39-mer double-stranded (ds) oligonucleotides (see Table 1) containing an unmodified or modified CRE site were sourced either from Midland Certified Reagent Co., Inc. (Midland, TX) or from Integrated DNA Technologies (Coralville, IA). Either upper or lower strands were labeled at the 5′ end with [γ-32P]ATP (PerkinElmer) by polynucleotide kinase (New England Biolabs, Ipswich, MA) as described previously (19, 20) and stored at −20 °C until use.
Purified recombinant human CREB1 protein was the gift of Dr. Jennifer Nyborg (Colorado State University, Fort Collins, CO), and purified recombinant UNG2 and 8-oxoguanine DNA glycosylase (OGG1) were the gifts of Dr. Nicole Noren Hooten (National Institute of Aging, Baltimore, MD). Purified recombinant mutant UNG2 (His-UNG2-D154N) was the gift of Dr. Bodil Kavli (Norwegian University of Science and Technology, Trondheim, Norway). AP endonuclease 1 (APEX1) was purified as described previously (19).
Competition EMSAs were modified from those described previously (3, 21). Briefly, 8.5 nm purified CREB1 protein was incubated with varying concentrations of purified UNG2 (0–64 nm) or OGG1 (0–64 nm) protein in a reaction buffer with 5 ng of poly(dA-dT), 0.25 μg/μl BSA, and 0.5 nm 32P end-labeled ds oligonucleotide probe, in a final volume of 20 μl. All incubations were carried out at 4 °C for 90 min, with variations in the order of addition of protein and oligonucleotide. In the first series, CREB1 and a DNA glycosylase were mixed together for 30 min followed by the addition of the appropriate oligonucleotide for 60 min. In the second series, CREB1 was allowed to bind with the appropriate oligonucleotide for 30 min after which the glycosylase was added for an additional 60 min. In the third series, the glycosylase was allowed to bind to the appropriate oligonucleotide for 30 min, after which time CREB1 was added for an additional 60 min. Fig. 1 is a representative EMSA showing resolution of CREB monomer and dimer as well as binding of OGG1 in the absence of CREB1. All experiments were performed independently a minimum of three times. To demonstrate specificity, °G-containing substrates were incubated with UNG2 and CREB1 and G/U-containing substrates were incubated with OGG1 and CREB1. No displacement of CREB1 was observed. Samples without tracking dye were resolved on pre-electrophoresed, native 5% (49:1 acrylamide:bisacrylamide) gels in buffer composed of 40 mm Tris-HCl (pH 8.5), 306 mm Tris-glycine, and 0.1% Nonidet P-40. Electrophoresis was performed at room temperature at 90 V for 2.5 h.
Distribution of isotope was visualized on a PhosphorImager screen with a GE StormTM PhosphorImagerTM (GE Healthcare, Little Chalfont, UK); data were quantified with GE Healthcare ImageQuant (19). CREB1 binding was determined by Reaction 1.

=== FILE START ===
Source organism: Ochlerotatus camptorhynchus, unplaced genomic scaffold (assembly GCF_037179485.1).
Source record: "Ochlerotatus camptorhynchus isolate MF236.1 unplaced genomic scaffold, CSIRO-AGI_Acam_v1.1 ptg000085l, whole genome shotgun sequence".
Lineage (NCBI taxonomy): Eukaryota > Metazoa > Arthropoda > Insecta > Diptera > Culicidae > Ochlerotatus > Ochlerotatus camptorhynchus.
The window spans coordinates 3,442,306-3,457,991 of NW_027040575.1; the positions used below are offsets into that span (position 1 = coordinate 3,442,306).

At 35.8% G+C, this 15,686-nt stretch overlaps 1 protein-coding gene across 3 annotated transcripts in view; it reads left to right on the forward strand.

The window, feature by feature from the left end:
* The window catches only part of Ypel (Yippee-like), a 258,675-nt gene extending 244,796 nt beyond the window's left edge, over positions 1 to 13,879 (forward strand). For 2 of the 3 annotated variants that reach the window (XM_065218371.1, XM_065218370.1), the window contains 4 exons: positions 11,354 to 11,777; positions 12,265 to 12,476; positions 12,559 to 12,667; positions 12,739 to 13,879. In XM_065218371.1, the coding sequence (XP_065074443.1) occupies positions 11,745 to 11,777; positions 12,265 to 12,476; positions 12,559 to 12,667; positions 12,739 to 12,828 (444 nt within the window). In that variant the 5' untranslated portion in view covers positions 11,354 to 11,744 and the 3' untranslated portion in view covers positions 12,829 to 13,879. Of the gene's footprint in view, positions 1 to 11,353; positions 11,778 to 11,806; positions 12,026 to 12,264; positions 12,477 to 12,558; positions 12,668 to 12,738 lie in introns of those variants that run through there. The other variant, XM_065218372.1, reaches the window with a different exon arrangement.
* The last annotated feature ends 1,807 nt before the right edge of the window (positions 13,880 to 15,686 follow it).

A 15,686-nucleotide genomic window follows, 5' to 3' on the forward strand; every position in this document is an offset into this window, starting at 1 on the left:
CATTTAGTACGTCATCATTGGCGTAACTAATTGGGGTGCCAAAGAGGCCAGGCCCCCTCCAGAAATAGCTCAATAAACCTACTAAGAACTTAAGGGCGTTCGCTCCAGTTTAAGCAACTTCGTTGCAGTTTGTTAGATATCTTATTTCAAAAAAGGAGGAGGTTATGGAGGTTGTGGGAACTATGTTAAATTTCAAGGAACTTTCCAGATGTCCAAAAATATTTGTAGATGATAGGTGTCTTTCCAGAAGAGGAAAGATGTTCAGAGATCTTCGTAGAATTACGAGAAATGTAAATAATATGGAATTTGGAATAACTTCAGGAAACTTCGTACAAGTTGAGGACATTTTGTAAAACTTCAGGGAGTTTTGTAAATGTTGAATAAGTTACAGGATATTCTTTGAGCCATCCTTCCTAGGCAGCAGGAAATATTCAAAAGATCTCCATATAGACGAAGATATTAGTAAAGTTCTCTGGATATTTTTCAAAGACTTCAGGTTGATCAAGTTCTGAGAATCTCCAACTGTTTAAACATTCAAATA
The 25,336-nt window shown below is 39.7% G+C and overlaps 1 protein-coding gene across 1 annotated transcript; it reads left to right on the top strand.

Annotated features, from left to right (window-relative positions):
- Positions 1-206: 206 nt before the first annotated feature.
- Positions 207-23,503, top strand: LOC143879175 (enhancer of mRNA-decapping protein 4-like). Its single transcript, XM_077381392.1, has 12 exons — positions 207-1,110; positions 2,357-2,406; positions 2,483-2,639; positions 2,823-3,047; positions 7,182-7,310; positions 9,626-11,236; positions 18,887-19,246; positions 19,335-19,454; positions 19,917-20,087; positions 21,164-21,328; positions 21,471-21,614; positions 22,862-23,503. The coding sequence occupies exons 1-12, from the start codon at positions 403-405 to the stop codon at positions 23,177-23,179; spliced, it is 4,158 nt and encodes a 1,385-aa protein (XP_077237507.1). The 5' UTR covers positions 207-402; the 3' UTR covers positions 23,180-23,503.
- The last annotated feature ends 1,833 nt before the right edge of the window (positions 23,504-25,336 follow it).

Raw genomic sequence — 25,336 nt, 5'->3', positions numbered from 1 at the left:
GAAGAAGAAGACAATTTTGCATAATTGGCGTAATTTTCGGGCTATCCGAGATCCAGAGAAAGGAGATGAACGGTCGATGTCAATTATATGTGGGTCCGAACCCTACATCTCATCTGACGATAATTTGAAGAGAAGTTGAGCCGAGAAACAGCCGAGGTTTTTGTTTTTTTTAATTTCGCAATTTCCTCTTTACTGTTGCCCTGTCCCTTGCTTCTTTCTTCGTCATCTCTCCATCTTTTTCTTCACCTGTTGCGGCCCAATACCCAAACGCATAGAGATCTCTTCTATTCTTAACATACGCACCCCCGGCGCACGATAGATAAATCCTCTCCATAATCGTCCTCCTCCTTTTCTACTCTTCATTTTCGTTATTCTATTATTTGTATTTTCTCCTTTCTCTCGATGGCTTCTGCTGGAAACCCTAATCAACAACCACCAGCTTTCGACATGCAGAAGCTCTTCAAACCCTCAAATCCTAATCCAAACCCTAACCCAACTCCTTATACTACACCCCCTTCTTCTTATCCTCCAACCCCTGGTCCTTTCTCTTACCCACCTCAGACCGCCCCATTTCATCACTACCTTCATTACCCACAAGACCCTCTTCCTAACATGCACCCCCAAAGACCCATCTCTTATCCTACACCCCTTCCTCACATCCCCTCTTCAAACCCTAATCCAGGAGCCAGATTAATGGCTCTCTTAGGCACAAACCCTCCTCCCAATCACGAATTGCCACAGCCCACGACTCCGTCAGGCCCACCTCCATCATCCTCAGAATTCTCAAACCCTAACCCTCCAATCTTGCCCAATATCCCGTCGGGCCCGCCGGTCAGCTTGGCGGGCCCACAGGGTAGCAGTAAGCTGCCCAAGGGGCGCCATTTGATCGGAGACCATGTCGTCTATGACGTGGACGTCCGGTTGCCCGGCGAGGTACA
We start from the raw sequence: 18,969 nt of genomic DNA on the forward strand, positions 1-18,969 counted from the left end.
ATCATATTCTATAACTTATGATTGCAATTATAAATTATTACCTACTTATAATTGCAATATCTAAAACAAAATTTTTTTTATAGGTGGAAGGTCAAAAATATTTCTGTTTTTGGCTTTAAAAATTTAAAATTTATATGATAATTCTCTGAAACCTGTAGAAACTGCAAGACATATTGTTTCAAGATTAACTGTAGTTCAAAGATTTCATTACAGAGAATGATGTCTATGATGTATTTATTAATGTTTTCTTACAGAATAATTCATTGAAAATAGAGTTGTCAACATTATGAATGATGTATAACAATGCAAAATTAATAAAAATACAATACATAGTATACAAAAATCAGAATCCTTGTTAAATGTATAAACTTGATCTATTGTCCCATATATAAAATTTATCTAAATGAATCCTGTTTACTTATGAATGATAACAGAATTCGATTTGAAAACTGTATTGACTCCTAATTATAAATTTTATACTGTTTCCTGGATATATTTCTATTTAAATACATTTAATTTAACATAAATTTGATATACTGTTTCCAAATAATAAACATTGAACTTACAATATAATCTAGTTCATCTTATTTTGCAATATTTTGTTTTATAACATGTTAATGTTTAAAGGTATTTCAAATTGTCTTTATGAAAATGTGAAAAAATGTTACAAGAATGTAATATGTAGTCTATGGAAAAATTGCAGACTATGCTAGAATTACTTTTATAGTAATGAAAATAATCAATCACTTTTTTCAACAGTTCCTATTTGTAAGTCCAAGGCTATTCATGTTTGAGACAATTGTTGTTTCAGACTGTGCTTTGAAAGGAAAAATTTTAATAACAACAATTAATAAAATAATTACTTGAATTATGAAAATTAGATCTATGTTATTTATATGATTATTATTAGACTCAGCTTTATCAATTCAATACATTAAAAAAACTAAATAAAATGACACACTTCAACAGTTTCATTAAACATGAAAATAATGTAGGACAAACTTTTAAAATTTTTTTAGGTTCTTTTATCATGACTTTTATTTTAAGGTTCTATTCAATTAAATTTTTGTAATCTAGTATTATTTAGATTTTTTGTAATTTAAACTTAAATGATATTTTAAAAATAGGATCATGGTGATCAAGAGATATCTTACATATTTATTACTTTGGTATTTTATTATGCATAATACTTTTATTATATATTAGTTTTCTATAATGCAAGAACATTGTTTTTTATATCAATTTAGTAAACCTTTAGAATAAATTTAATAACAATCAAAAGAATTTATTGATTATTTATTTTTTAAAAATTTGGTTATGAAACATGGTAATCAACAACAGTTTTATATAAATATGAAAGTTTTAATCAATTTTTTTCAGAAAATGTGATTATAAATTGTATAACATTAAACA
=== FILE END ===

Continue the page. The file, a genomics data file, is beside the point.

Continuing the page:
Purified recombinant CREB1 (8.5 nm) was added to UNG2 (85 nm) or OGG1 (85 nm) in reaction buffer with 5 ng of poly(dA-dT) and 0.25 μg/μl BSA. The 32P end-labeled ds oligonucleotide probe (see Table 1) was added, and the reaction was incubated on ice for 1 h in a final volume of 20 μl. DNA was isolated by phenol:chloroform extraction as described previously (19) and resuspended in 5 μl of buffer containing 50 mm HEPES and 0.1 mm EDTA. Purified APEX1 protein (10 nm) was added to 2 μl of resuspended DNA samples in a final reaction volume of 5 μl and incubated for 30 min at room temperature. The cleavage assay was stopped by the addition of formamide loading buffer (80% formamide, 2% 0.5 m EDTA, and 10% xylene cyanol/bromphenol blue). Cleavage products were resolved by denaturing gel electrophoresis as described previously (19).
Wild-type zebrafish (Danio rerio), purchased from Aquatica BioTech (Sun City Center, FL), were maintained and bred using standard protocols in accordance with approved Northeastern University Institutional Animal Care and Use Committee (IACUC) policies as described previously (22). Embryos were microinjected directly into the yolk prior to the 4-cell stage with 2 nl of 39-mer (0.18 nm) ds oligonucleotide substrate (see Table 1) in Danieau buffer. Phenol red (0.05%) was used as an injection indicator (23). Phenol red (0.05%) in Danieau buffer served as the control. Injected embryos were maintained at 29 °C until reaching desired developmental stages and fixed in 4% paraformaldehyde (24). Embryos were examined and photographed using a Leica MZ16FA stereomicroscope (Leica, Wetzlar, Germany).
Data in Figs. 2 and and33 were analyzed by mixed model analyses of covariance using SPSS 19.0 (IBM, Armonk, NY). Prior to analysis, data were transformed using a natural logarithmic transformation to obviate heteroscedasticity. Homogeneity of variance was verified by Levene's test. Tukey's post hoc analysis was conducted on the factor in the absence of a significant interaction between factor and covariate. When a significant interaction was present between the factor and covariate, simple linear regression was performed.
Data in Figs. 44–7 were analyzed by one-way analysis of variance using SPSS 19.0. Before analysis was conducted, a Shapiro-Wilk's test for normality and a Levene's test for equal variance were conducted. When a significant difference was detected in any analysis, Tukey's post hoc analysis was performed to identify significantly different means. Significance for all statistical tests was set a priori at 0.05.